Imagine being able to fly across the Atlantic Ocean in an hour. One hour. It usually takes longer than that to drive from Toronto to Niagara Falls, and that’s with the pedal to the metal.
French aircraft maker Airbus is going to try to make this shortened trip a reality. The U.S. Patent and Trademark Office has approved an application from the company for a hypersonic jet:
The proposed plane will travel at speeds of up to Mach 4.5 — four-and-a-half times the speed of sound — using three different types of engines. Two turbojets enable the
Enterprise doppelganger aircraft to make a vertical take-off and reach the speed of sound, before retracting into a compartment in the plane. We know, insanely futuristic, right?
Next, the plane basically becomes a rocket, and a rocket engine propels the aircraft up to an altitude of more than 100,000 ft. Then the rocket engine retracts as well, and two wing-mounted ramjets propel the jet up to its Mach 4.5 speed.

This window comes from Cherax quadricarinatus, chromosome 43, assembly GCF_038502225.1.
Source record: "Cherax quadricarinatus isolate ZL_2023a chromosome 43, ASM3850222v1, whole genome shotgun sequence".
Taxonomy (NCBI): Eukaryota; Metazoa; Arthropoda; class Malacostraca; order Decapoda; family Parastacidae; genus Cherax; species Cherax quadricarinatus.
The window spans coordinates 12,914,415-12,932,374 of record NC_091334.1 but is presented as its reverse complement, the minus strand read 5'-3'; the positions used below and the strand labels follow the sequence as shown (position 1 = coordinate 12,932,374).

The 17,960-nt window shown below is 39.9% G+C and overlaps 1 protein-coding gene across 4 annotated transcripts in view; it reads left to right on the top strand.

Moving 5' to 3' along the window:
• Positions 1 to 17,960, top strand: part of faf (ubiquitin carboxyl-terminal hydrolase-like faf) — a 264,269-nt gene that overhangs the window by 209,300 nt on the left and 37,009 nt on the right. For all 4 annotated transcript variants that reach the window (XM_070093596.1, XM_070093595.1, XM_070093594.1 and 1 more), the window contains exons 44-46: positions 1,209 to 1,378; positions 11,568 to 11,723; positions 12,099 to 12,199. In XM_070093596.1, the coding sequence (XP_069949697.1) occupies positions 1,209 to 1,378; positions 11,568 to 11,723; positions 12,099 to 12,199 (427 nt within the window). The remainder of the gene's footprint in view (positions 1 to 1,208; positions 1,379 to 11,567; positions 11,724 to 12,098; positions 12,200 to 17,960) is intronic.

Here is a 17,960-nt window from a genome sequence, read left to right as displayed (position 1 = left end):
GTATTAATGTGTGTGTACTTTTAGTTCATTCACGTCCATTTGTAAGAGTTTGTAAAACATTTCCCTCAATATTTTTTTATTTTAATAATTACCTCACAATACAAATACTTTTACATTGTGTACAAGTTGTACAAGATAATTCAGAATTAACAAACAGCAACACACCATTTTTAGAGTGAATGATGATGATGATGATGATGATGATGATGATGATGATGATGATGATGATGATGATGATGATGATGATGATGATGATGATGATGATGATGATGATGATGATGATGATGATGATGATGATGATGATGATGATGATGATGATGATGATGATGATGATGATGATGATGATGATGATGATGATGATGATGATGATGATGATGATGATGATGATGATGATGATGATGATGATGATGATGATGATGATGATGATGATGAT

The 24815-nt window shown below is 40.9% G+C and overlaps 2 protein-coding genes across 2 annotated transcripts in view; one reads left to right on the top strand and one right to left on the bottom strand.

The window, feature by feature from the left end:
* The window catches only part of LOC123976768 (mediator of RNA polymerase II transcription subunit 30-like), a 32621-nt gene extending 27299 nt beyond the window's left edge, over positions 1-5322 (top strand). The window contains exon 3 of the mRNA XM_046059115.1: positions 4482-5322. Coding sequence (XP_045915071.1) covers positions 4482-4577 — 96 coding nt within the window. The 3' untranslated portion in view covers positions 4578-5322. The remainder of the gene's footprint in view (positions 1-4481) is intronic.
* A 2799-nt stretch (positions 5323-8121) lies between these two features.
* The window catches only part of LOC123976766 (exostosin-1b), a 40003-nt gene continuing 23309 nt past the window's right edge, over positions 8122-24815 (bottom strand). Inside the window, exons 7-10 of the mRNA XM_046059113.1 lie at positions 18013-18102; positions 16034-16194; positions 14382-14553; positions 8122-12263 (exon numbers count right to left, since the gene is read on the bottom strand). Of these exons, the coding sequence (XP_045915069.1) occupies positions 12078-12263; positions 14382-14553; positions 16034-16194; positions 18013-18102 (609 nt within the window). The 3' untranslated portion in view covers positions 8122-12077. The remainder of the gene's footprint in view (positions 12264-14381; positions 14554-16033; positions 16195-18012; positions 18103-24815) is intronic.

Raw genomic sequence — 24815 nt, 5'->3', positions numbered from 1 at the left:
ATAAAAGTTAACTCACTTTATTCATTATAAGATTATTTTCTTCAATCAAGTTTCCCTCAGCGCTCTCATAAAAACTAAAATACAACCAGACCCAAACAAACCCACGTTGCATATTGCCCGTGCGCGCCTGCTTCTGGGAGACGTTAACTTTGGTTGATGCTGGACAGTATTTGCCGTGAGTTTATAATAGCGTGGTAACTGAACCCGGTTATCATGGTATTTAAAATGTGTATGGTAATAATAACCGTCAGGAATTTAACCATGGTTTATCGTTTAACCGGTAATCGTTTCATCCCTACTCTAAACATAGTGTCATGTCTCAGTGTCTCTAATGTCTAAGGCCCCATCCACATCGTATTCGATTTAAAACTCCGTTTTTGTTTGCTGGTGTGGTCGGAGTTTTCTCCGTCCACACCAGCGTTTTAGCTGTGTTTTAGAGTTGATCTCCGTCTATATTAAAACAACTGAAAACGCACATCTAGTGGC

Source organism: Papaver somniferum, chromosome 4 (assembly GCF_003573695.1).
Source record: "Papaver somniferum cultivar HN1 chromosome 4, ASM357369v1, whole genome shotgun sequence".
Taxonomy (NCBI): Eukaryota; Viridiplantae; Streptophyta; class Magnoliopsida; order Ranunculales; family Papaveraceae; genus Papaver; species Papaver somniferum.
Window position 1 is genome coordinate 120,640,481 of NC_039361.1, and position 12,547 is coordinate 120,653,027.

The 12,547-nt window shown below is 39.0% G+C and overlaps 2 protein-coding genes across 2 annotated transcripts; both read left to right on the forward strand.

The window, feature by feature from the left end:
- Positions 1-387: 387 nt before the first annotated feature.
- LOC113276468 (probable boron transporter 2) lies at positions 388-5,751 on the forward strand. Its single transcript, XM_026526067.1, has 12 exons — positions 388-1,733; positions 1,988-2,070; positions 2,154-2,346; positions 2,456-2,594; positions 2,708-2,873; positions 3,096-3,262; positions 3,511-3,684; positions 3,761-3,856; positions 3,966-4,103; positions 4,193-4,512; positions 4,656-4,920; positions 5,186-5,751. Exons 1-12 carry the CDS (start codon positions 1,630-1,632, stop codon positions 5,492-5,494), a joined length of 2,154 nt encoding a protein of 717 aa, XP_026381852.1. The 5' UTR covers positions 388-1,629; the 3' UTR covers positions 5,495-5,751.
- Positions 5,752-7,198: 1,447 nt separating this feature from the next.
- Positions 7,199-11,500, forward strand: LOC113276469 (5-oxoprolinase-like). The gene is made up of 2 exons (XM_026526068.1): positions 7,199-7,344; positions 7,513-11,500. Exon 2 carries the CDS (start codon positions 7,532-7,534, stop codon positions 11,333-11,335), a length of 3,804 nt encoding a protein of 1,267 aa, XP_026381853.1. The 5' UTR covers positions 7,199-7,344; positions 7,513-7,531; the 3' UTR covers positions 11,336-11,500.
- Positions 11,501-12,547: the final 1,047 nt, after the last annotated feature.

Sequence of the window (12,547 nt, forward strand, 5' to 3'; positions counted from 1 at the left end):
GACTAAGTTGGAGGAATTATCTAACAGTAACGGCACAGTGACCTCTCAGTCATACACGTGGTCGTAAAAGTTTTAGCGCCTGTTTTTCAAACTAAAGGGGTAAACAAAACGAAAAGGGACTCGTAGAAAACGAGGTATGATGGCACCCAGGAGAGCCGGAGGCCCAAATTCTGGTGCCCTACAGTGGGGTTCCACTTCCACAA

But this isn’t going to be some huge airplane like the Boeing Dreamliner. According to the patent documents, Airbus estimates its hypersonic aircraft could carry up to 20 passengers, while the military could potentially use the plane on missions.
And don’t get too excited yet — humans aren’t quite ready for hypersonic travel. Many test flights for hypersonic aircraft have failed completely or shown promise initially, then crashed. The most recent test flight of hypersonic aircraft hailed as a success, conducted in 2013 by NASA, was called the X-51 Waverider. It launched off a B-52 bomber already in flight (which, c’mon, is crazy) and although it accelerated to Mach 5.1 while ascending to 60,000 ft., it crashed into the sea after a few minutes.
“Hypersonic has been likened to lighting a candle in a hurricane. It’s that tough. We’ve been tantalizingly close but still many decades away,” Richard Aboulafia, an analyst at an aerospace and defence industry advisory firm, Teal Group, told IBTimes UK.
The closest thing we’ve had to hypersonic travel was the Concorde jet, which was considered a supersonic aircraft. First flown in 1969, Concorde started service in 1976 and continued commercial flights for 27 years, and only 20 planes were made. After a confluence of factors, including a deadly crash at Charles de Gaulle airport in the year 2000, the line was scrapped. Concorde could fly from New York to London in 3.5 hours, not far off from the proposed hypersonic plane flight time.
Sit tight, aviation fanatics. We might be hurtling through the sky at ridiculous heights and speeds before we know it.